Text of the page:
Why your visit to your doctor’s office isn’t the same as the “old days”.
It is estimated that a typical primary care physician needs 22 hours a day to address all of the preventive, acute, and chronic needs of an average patient panel of 2,500 patients. This includes all of the insurance-prescribed, electronically embedded (in the electronic medical record – EMR) quality measures tied to the reimbursement of the physician. (This is one reason we patients are filling out more questionnaires, clicking on more boxes on a screen, and spending more time with nurse practitioners and physician assistants when we go to the doctor’s office. “The doc can’t do it all any more.”)

Watch out. More un-immunized children are on their way to school.
A 2017 CDC telephone survey indicates that about 100,000 children in the U.S. born in 2015 and 2016 have not received vaccination against the 14 disease for which shots are recommended. This is an increase from a similar study of children born in 2011.

Too fat? Just take a pill. . . A new kind of pill.
A capsule with a long thin plastic tube is swallowed by the patient. Once in the stomach air is pushed down the thin plastic tube, the capsule expands into a balloon filling 1/3 of the stomach, the patient has sensation of having a full stomach, and the thin tube breaks off and is withdrawn. In about three months the stomach balloon disintegrates, deflates, and is passed out in the stool. It has been approved in Europe and is being tested in the U.S. hoping for FDA approval in 2020. Another start-up company is hoping that their capsule filled with gel that expands in the stomach juices and accomplishes the same thing will also be approved. ( The gel-filled capsule is a bit of deja vu for me. As a chubby pre-teen trying to lose weight, I remember taking a tablespoon of “weight-loss powder” a half-hour before a meal, waiting to let it expand in my stomach, and feeling less hungry  so I ate less. I forget its name, but I do clearly remember the time I was in a particular hurry, ate too soon after the dose, and promptly emptied my over-filling stomach onto my shoes.)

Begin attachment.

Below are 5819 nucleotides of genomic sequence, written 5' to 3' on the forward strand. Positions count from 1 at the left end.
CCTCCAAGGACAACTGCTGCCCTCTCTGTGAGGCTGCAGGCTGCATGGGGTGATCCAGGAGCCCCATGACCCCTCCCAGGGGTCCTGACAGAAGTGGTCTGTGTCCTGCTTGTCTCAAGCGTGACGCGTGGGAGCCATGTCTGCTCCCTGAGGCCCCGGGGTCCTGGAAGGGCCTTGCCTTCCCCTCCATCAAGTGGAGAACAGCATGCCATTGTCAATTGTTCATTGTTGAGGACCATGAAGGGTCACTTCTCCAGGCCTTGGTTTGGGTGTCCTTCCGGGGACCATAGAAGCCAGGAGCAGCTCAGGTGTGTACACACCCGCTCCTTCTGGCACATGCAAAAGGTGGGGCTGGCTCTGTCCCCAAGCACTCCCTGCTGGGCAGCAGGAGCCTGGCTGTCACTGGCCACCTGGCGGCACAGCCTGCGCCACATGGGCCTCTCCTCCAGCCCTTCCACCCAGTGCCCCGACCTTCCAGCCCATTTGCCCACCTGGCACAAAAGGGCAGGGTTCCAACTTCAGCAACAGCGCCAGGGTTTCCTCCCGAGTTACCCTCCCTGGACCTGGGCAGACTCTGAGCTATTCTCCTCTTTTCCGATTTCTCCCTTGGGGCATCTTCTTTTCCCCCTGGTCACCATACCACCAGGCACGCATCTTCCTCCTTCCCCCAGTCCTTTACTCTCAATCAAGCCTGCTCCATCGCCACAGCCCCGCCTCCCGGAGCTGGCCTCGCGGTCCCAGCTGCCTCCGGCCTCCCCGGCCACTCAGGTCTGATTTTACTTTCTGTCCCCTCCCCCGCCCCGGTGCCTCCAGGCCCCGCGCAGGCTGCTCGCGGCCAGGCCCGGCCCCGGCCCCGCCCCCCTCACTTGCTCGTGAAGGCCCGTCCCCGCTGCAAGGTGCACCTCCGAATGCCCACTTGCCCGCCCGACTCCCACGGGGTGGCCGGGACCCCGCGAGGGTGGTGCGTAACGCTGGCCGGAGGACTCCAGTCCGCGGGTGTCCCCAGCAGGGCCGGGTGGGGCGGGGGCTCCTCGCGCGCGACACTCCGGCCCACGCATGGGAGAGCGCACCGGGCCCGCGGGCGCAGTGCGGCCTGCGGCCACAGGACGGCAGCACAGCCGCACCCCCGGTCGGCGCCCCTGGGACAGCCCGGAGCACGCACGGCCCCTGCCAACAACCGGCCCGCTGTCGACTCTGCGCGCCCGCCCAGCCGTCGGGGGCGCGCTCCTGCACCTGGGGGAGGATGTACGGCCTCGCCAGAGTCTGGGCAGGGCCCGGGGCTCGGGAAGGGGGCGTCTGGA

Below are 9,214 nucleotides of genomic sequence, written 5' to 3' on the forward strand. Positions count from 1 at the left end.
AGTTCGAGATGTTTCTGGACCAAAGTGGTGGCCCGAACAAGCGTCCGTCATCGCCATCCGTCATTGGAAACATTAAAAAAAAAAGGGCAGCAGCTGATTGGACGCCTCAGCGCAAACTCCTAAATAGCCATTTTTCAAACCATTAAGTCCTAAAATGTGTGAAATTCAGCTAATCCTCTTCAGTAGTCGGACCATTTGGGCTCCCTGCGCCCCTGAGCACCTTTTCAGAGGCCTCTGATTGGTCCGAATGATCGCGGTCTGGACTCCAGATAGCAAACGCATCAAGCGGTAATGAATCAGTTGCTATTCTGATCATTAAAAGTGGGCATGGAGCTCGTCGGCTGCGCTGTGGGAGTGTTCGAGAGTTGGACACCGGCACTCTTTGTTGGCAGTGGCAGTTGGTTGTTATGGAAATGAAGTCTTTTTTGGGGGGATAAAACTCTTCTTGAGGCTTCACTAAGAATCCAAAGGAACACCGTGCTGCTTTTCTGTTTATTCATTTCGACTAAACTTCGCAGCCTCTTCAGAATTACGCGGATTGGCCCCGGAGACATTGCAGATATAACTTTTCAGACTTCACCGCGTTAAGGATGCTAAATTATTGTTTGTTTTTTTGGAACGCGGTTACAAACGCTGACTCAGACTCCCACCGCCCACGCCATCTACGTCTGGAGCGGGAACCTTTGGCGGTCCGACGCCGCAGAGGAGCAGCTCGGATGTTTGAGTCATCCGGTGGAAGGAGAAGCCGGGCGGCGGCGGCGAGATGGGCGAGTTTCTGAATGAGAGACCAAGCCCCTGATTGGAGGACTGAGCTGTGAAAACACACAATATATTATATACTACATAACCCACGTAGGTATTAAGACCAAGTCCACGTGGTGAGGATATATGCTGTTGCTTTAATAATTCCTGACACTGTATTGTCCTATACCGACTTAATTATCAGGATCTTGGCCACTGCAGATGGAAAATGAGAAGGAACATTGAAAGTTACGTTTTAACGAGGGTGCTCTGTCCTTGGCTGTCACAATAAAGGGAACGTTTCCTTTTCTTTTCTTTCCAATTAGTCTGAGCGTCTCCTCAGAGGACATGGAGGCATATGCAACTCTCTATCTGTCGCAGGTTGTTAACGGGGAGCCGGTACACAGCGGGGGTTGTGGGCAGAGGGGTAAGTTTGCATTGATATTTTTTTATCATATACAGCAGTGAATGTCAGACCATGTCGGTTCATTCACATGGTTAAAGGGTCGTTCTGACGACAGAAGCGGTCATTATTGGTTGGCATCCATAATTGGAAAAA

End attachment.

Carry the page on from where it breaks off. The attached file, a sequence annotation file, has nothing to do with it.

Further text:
A timely tip for women.
With all the surprise disclosures of “good men” exhibiting past sexual harassment acts and even sexual assaults, how can a woman feel confident that the man she is with is not the aggressive type? A recent study suggests you can just look at his hands. The shorter the index finger is compared to the ring finger, the more aggressive the man may be. This is from a study of 300 Canadian men and women. No correlation of personality to finger lengths was found in women. Researchers associate this finding with “the amount of testosterone that babies are exposed to in utero”. ( Or could it be related to being born North of the 49th parallel?! )


Vol. 200 October 1, 2018 “Memories Are Made Of This” (apologies to Dean Martin)

October 1, 2018

Hub thumbnail 2015

The man [or woman] with a clear conscience probably has a poor memory. ~Author Unknown

 

 

He said. She said. Which one has the correct memory? That’s a very good question . . . and there are a variety of answers.

Before the memory is made, of course, perception has to occur. As the police, lawyers, and judges know, perceptions of the same event can vary considerably between witnesses. Much has been written about the unreliability and inaccuracy of eyewitnesses to a crime. Extreme stress during a criminal act, presence of weapons, brief time durations, racial disparities, and lack of significant physical characteristics are some of the causes of much different perceptions. But some of it is due to how our brain works.

As an example of perceptual differences in viewing even non-stressful events click here and watch a video of an attentiveness test. It is a variation of the famous 1999 “Invisible Gorilla” perception test.

In the recent confirmation hearing of a Supreme Court judge dominating our current media only the two principals will be telling their story. Since he denies the event as described by her, and no eyewitness is available, we are back to the reliability of memories.